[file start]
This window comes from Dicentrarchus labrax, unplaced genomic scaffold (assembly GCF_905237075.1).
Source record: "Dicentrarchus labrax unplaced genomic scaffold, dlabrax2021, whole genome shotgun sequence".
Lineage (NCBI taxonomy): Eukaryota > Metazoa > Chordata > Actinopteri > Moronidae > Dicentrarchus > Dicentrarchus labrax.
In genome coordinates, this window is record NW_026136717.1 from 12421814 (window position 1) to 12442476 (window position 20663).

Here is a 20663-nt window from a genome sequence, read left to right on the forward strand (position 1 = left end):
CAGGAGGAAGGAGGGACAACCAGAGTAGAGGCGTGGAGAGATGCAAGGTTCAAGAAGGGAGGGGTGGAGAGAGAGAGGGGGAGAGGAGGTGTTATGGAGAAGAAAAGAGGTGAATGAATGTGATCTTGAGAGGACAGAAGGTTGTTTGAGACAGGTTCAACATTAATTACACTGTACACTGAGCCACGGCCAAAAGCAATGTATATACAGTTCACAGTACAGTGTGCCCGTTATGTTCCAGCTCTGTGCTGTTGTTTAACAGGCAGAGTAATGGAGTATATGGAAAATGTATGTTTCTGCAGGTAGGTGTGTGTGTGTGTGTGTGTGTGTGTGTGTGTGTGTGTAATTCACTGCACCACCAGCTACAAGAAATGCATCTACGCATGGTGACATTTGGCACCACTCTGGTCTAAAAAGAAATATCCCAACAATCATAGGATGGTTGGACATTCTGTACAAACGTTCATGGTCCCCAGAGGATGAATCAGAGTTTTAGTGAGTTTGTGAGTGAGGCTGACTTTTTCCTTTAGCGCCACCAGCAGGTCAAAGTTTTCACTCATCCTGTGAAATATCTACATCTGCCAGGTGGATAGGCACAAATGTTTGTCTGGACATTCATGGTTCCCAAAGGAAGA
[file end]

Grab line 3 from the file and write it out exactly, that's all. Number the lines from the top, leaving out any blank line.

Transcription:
Lineage (NCBI taxonomy): Eukaryota > Metazoa > Chordata > Actinopteri > Moronidae > Dicentrarchus > Dicentrarchus labrax.